Insurers may be a bad alternative for corporate borrowers who think bankers are bunch of boring old fuddy-duddies.
Insurers are very careful lenders themselves, and the maturities of their loans tend to be much longer, according to three economists who have studied nonbank lending.
The economists — Sergey Chernenko of Purdue University, Isil Erel of Ohio State University, and Robert Prilmeier of Tulane University — put their findings in a working paper that’s now available, behind on a paywall, on the website of the National Bureau of Economic Research.
A working paper is a preview version of a research paper. It may not have gone through the full academic peer review process.
Banks must give detailed lending reports to bank regulators, in part because the Federal Deposit Insurance Corp. gets a say over bank operations in exchange for insuring bank customers’ deposits.
Nonbank lenders do not have to file the same kinds of reports.
Some researchers have tried to look at nonbank lending in the United States in the past, but the economists who wrote the new paper say they got a broader, more detailed look by creating a random sample of 750 publicly traded, U.S.-based middle-market firms.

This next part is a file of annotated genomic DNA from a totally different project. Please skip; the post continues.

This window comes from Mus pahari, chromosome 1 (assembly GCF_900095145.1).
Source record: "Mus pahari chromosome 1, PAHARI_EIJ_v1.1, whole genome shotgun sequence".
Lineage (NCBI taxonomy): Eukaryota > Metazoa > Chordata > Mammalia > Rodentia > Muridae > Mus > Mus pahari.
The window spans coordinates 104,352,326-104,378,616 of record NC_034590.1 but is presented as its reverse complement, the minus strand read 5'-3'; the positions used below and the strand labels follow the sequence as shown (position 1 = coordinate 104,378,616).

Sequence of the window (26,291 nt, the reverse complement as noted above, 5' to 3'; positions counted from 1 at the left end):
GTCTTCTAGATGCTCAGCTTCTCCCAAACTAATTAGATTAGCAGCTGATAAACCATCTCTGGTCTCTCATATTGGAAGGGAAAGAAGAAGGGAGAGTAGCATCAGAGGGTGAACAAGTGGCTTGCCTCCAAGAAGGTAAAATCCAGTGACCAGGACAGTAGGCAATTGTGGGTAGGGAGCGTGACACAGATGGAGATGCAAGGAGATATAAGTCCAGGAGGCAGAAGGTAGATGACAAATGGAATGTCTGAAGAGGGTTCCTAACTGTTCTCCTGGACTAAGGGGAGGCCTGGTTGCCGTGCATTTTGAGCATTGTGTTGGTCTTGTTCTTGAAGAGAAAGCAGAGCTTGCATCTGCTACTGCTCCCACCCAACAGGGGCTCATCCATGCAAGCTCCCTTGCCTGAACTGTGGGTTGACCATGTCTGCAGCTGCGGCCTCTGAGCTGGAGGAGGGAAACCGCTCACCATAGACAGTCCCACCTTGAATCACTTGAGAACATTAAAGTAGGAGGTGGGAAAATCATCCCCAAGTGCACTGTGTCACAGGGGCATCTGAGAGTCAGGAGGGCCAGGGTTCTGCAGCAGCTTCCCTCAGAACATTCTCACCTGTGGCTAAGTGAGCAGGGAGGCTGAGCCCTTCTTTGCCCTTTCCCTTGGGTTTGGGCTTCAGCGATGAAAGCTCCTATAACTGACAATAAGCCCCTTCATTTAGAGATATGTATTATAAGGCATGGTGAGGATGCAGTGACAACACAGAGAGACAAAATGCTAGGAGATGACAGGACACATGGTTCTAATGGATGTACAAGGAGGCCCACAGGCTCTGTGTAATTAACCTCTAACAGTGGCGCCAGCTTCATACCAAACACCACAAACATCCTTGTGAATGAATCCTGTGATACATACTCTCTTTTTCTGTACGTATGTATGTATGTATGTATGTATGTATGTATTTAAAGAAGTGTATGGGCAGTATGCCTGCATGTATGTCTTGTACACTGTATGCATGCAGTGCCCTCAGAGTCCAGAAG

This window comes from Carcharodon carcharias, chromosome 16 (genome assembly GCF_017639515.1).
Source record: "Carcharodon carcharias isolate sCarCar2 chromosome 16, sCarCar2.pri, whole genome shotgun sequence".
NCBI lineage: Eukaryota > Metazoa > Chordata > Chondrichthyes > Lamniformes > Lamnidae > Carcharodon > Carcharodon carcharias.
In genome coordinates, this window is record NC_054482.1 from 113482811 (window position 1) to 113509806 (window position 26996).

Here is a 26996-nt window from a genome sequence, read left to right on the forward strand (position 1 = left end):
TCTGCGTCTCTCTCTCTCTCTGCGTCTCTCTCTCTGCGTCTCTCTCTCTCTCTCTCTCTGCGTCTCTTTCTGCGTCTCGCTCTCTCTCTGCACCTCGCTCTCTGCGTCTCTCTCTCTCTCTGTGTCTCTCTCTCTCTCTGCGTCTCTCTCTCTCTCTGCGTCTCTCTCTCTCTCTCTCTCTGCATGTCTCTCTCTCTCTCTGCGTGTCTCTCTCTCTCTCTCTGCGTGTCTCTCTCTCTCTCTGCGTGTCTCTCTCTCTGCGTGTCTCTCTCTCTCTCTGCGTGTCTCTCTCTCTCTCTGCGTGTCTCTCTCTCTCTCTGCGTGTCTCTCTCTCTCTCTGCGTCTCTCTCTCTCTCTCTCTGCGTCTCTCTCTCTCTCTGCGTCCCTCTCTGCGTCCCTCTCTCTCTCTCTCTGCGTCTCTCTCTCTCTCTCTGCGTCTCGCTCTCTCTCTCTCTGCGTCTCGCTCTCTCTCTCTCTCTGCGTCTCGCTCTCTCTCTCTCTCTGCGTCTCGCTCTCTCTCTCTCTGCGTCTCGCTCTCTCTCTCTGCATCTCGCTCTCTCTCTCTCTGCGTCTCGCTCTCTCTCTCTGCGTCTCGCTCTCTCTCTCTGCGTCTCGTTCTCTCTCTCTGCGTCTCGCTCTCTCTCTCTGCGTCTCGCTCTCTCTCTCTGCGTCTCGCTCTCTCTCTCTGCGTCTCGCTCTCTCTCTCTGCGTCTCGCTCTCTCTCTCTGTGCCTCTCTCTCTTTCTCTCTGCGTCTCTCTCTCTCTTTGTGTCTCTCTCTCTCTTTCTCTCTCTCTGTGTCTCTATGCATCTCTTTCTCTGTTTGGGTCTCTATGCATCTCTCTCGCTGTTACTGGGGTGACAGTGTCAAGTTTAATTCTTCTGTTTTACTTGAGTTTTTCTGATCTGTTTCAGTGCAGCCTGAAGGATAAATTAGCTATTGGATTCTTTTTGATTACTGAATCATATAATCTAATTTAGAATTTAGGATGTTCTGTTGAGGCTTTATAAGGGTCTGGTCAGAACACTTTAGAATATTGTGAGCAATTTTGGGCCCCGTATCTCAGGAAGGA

The researchers then obtained copies of the loan and credit agreements the middle-market companies filed with the U.S. Securities and Exchange Commission from 2010 through 2015.
The researchers excluded documents related to bonds underwritten by investment banks and placed with multiple investors. That means all of the loans in the economists’ data involved one borrower and one main lender.
The economists did not distinguish between life insurers and other insurers in their analysis, but they note that most of the insurance company loans in their data came from affiliates of Prudential Financial Inc.
Typical nonbank lenders often lend to smaller, less profitable middle-market companies than banks do, but insurers are different, the economists write.
Companies that borrow from insurers tend to have higher values of plant, property and equipment, and low levels of spending on research and development, the economists found.
Companies borrowing from insurers also had loans with average maturities that were about five years longer than average bank loan maturities.
“These results are consistent with insurance companies lending to firms with long duration assets in an effort to match the long duration of insurance policies,” the economists write.
“In addition,” the economists write, “controlling for borrower characteristics, insurance companies also make smaller loans than banks.”
But those smaller loans might have been relatively inexpensive: loans from insurers were associated with announced returns that were 2.9% lower than loans from other nonbanks.
A copy of the financial vignette paper is available here.
— Read Life Insurers Play Vital Investing Role in US Economy: Chamber, on ThinkAdvisor.